Someone in gray
Someone in gray, called He, a figure who serves onstage as a narrator. He introduces the work during the prologue and at intervals provides commentary on the stages of the man’s life. During his appearances, this character remains apart from the others, who do not seem aware of his presence. He is taller than an ordinary man and is dressed in a hat and broad gray smock that shroud him in gloomy darkness except for his massive, weighty chin, nose, and cheekbones. His lips are often tightly pursed, and his eyes remain hidden. He speaks in a cold but solemn voice, uninflected by compassion or human concern; he is described as resembling one who is paid to read from the book of fate on an hourly basis.
The man’s father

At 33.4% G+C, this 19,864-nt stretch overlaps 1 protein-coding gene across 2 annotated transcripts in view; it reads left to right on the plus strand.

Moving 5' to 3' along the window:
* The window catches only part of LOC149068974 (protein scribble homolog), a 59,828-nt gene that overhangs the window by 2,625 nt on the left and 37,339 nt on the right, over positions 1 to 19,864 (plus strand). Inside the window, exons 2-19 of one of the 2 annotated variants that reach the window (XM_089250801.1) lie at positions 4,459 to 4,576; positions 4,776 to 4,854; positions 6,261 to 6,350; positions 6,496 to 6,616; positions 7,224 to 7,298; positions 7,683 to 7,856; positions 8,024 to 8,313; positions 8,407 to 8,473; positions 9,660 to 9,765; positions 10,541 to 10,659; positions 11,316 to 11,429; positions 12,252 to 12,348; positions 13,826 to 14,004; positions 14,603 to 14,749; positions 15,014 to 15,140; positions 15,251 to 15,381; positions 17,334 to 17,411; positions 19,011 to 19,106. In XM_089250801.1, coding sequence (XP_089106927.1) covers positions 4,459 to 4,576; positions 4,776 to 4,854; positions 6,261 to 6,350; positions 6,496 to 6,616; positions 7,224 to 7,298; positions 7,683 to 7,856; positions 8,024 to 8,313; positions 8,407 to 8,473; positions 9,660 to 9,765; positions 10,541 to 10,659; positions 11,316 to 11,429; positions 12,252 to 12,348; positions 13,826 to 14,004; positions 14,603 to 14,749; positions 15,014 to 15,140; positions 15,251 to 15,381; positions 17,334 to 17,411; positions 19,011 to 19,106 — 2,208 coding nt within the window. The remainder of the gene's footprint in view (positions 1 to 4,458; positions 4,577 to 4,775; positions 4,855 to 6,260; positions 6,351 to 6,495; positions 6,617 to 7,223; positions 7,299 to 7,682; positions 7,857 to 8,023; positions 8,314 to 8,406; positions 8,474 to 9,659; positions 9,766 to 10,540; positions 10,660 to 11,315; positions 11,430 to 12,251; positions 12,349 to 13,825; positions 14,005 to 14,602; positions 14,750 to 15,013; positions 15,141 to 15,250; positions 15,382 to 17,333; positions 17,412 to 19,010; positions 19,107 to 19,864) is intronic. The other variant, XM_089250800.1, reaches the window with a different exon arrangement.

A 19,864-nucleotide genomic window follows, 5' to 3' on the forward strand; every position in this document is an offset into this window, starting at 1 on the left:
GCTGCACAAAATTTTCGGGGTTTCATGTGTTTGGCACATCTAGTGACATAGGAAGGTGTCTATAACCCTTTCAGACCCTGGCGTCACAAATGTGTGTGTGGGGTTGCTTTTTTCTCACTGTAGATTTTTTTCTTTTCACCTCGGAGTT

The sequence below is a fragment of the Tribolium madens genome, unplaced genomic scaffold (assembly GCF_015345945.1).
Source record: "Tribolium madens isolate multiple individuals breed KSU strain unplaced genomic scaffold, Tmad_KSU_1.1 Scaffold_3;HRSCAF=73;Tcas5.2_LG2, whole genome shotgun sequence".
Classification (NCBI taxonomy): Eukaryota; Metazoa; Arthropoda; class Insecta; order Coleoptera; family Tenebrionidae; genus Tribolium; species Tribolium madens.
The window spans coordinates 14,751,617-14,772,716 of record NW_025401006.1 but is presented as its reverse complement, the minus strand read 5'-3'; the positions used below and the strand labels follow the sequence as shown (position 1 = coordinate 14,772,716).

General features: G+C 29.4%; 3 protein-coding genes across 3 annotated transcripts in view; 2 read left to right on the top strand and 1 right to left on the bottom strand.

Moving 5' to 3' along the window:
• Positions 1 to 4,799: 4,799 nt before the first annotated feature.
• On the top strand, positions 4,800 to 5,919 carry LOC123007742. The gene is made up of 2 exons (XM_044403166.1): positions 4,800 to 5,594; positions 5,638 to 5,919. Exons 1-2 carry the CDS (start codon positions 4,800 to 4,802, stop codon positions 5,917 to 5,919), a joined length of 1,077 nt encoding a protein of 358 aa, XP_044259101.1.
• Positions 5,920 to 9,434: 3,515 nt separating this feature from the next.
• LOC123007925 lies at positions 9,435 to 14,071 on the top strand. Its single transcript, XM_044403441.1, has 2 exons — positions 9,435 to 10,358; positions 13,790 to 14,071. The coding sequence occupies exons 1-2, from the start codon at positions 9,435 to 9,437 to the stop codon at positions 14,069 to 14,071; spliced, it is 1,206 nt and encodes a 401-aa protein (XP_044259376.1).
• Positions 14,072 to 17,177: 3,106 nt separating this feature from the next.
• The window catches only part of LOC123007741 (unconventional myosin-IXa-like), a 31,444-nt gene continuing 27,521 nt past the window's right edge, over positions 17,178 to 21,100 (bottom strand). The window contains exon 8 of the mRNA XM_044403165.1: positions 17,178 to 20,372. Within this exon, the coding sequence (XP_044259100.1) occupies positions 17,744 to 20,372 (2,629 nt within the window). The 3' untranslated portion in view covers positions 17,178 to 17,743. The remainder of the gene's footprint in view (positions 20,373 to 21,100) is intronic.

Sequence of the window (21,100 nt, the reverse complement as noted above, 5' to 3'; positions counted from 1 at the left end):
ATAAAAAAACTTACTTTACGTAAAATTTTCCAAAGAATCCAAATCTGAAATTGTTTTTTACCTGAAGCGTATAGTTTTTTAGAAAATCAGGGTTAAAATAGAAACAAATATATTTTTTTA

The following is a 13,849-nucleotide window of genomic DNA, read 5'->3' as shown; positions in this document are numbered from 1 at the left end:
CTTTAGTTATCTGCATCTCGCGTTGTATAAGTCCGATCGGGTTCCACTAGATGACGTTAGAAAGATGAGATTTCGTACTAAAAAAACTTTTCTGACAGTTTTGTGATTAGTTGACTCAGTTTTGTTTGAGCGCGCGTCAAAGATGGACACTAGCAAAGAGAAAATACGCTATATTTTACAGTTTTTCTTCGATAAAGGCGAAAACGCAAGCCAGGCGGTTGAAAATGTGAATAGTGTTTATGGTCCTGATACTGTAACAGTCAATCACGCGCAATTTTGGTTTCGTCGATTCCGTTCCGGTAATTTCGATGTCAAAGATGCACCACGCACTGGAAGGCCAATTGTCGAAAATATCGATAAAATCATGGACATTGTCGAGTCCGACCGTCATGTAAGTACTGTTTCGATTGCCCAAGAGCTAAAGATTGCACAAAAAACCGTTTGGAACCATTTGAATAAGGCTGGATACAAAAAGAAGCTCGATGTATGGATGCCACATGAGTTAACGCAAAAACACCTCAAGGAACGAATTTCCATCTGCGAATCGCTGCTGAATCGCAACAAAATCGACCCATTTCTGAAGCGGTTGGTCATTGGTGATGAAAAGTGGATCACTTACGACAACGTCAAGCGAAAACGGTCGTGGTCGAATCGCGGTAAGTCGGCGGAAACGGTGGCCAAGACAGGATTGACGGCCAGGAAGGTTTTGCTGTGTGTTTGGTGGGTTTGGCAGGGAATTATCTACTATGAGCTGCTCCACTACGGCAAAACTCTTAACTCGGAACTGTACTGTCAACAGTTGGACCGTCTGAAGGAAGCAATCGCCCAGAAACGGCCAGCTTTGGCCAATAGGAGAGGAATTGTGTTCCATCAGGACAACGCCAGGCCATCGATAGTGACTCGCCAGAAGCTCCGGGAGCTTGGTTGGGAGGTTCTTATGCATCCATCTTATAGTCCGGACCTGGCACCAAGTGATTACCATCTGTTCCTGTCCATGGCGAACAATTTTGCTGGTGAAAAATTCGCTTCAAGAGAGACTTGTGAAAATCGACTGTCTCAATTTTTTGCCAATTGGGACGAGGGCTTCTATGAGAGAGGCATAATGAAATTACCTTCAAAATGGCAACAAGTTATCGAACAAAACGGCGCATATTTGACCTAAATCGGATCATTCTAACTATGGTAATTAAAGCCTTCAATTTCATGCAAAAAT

The man’s father, a character who appears briefly during the first act. He seems affected by extreme weariness, which set in during his wife’s prolonged struggle to give birth to their son. Remorse for the suffering she has endured is offset by the father’s delight in their son’s clear physical resemblance to him. During this time, the father evidently is prone to conflicting and wildly oscillating feelings; in reflecting on some of his own shortcomings, he resolves to provide moral guidance by preventing his son from torturing animals or associating with unworthy friends.
The man, who is shown during five periods of his life. By the second act, he has married; he has become an architect, but he is chronically out of work, and he lives in grinding...
(The entire section is 644 words.)